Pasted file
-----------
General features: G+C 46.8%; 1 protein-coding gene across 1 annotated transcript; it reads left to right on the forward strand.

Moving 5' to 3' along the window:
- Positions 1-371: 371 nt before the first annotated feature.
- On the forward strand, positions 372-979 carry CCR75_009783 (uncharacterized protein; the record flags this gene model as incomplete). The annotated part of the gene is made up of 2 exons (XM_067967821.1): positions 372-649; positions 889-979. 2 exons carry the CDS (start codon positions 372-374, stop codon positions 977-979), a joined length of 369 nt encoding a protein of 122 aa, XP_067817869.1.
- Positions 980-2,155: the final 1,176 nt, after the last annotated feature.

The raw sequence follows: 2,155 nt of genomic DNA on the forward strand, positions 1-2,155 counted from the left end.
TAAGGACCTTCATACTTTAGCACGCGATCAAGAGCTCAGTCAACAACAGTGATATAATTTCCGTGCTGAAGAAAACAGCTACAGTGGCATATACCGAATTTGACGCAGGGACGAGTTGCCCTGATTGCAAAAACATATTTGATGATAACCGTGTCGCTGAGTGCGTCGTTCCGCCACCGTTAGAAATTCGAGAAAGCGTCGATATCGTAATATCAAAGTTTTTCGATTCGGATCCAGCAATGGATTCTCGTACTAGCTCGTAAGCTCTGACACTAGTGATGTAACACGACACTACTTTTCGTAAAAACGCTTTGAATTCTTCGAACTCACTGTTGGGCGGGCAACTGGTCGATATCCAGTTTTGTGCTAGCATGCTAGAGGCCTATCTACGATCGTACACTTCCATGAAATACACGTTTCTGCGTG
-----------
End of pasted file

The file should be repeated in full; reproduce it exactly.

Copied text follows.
General features: G+C 46.8%; 1 protein-coding gene across 1 annotated transcript; it reads left to right on the forward strand.

Moving 5' to 3' along the window:
- Positions 1-371: 371 nt before the first annotated feature.
- On the forward strand, positions 372-979 carry CCR75_009783 (uncharacterized protein; the record flags this gene model as incomplete). The annotated part of the gene is made up of 2 exons (XM_067967821.1): positions 372-649; positions 889-979. 2 exons carry the CDS (start codon positions 372-374, stop codon positions 977-979), a joined length of 369 nt encoding a protein of 122 aa, XP_067817869.1.
- Positions 980-2,155: the final 1,176 nt, after the last annotated feature.

The raw sequence follows: 2,155 nt of genomic DNA on the forward strand, positions 1-2,155 counted from the left end.
TAAGGACCTTCATACTTTAGCACGCGATCAAGAGCTCAGTCAACAACAGTGATATAATTTCCGTGCTGAAGAAAACAGCTACAGTGGCATATACCGAATTTGACGCAGGGACGAGTTGCCCTGATTGCAAAAACATATTTGATGATAACCGTGTCGCTGAGTGCGTCGTTCCGCCACCGTTAGAAATTCGAGAAAGCGTCGATATCGTAATATCAAAGTTTTTCGATTCGGATCCAGCAATGGATTCTCGTACTAGCTCGTAAGCTCTGACACTAGTGATGTAACACGACACTACTTTTCGTAAAAACGCTTTGAATTCTTCGAACTCACTGTTGGGCGGGCAACTGGTCGATATCCAGTTTTGTGCTAGCATGCTAGAGGCCTATCTACGATCGTACACTTCCATGAAATACACGTTTCTGCGTG